The Day Rabies Opened My Heart and Mind
I realized a while back that, while I was enjoying my time here, I was getting into a rut. I wake up in the morning, go through my routine, eat a piece of fruit, and drink a glass of juice. If I have time I stop at one of two cafés near my house and order café con leche and a medialuna. I check my email, read the headlines, and then head to class. I walk down Jeronimo Salguero for 6 blocks, then turn and walk down Bulnes for 3 blocks and get on the subte at Santa Fe. Every now and then I stop and see what’s playing at the theatre, or I buy something to drink at a kiosco. Everyday I take the Subte to Facultad de Medicina. It is the third stop and the door opens on the same side of the train, so I always stand by the door where I get on. I walk through the plaza the same way, on the same sidewalks, up the same steps every day on my way to the Facultad de Sciencias Sociales two blocks from the subte stop. I admire the same flowers and look at the some graffiti on the buildings. I take the elevator to the 4th floor, and walk to my classroom where I sit in the same place, every day.
At first I didn’t realize it as a rut. I simply considered it my new, cool, and totally Spanish, routine. However, it soon became clear that if I continued like this for months I would get into the same state of mind that led me to desire an escape from my life in the first place. I was still enjoying myself, but I realized I came here because I needed a change of life, not necessarily a change of place.
A few weeks ago I saw a stray dog on the sidewalk by a café I walk by everyday. It was a rather large dog, a mutt, and I didn’t understand what made him choose that corner to hang out, but there he sat, waiting. The dog continued to be there every day when I walked by. He seemed to make friends with the people who ran the cut flower stand on the same corner. They tolerated him and he didn’t make any trouble. He seemed old. He was no longer an eager young pup looking for attention, and desiring to be played with. His role now was simply to watch and wait for something.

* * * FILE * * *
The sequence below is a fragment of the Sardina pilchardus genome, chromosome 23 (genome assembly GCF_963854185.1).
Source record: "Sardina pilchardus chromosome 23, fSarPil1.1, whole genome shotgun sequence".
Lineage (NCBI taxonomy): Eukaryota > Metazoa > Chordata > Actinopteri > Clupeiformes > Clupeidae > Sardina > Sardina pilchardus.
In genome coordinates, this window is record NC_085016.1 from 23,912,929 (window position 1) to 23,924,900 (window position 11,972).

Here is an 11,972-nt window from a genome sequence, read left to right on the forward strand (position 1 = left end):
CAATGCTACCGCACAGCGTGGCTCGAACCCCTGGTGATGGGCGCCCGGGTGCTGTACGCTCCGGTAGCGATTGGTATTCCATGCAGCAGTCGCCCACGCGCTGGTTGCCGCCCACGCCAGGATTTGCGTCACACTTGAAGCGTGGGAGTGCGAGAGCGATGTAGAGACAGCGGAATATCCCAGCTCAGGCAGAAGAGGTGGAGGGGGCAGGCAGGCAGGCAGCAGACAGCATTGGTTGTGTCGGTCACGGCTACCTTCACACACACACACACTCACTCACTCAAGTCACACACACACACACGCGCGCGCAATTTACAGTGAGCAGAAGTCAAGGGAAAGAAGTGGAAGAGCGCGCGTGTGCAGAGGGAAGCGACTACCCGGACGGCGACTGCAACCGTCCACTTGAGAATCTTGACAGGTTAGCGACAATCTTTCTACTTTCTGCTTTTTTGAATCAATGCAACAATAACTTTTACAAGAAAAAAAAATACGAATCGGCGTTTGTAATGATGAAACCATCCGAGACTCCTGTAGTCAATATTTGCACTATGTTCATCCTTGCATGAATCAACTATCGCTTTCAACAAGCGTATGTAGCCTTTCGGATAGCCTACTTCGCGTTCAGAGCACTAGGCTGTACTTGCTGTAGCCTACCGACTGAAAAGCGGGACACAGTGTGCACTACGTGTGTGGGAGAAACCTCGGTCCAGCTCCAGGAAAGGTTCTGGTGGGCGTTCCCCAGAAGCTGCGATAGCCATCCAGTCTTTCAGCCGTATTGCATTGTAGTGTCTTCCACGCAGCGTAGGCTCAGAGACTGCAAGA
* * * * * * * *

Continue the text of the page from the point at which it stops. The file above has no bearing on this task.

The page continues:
I was sitting in the café on the same corner one day not long after, when something happened that really inspired me. A woman came into the café and, just as countless others do, she sat down and ordered something. The camarera brought her some coffee and medialunas, but instead of eating the medialunas she had ordered she took them out to this dog on the sidewalk and tried to get him to eat them. It did seem as though his health was starting to fail, but I had a hunch it was from something other than hunger. As simple as it was, it was something very beautiful. Maybe the simplicity was in fact what made it so beautiful. This woman left her coffee on the table, and then left momentarily to get a dog dish and then asked the flower stand people for some water to put into the dish. She probably sat with the dog for half an hour after that, checking it over and talking to it. You could tell by looking at how she and the dog interacted that somehow the planets had aligned to bring them together. He was at peace, and so was she. I would not have guessed by looking at her that this is something she normally does, and I think I would still say that, but if there was something in her I could have bottled up and sold I would swear by its power.
There was something in her that I needed. A thousand other people had walked by that dog just that day. What had made her stop and have compassion for this homely beast? I had been raised not to go near stray dogs, and was indoctrinated with a fear of rabies at a young age. So naturally, while I may have had a hint of pity for this dog, I certainly was not about to touch it and let it lick me. But the fact is, rabies does not exist here, and that, it seems, is a metaphor for something larger. I was letting the same old fears control my life, even though they had no place here to dictate anything I did. Maybe it was just these types of things, theses small acts of kindness, which I needed to break this feeling of the rut I was in. It wasn’t about walking a different way to school everyday, it was about opening myself up spiritually and emotionally to what was right in front of me and having the bravery to challenge what I took as given.
When I came back home from class that day the dog was resting comfortably along the wall of the café, next to his new food and water dish, and making himself perfectly at home. He was a stray mutt that had probably never really been wanted by anyone in his life, and I was really happy for him. A couple days later I walked by and he and his water dish were gone. I didn’t need to ask the flower stand workers to know that he had died. I was so glad that the woman’s small gesture of kindness had helped make his last days better, and that he passed more comfortably than he would have otherwise.
And so it goes, I woke up the next day more aware of the power I possess as an individual to affect change in the world, and I was thankful for rabies. Without it, or rather my fear of it, I wouldn’t have witnessed the act of humanity that helped me realize the true purpose of this journey called ‘study abroad’, the evolution and revitalization of body, mind, and spirit.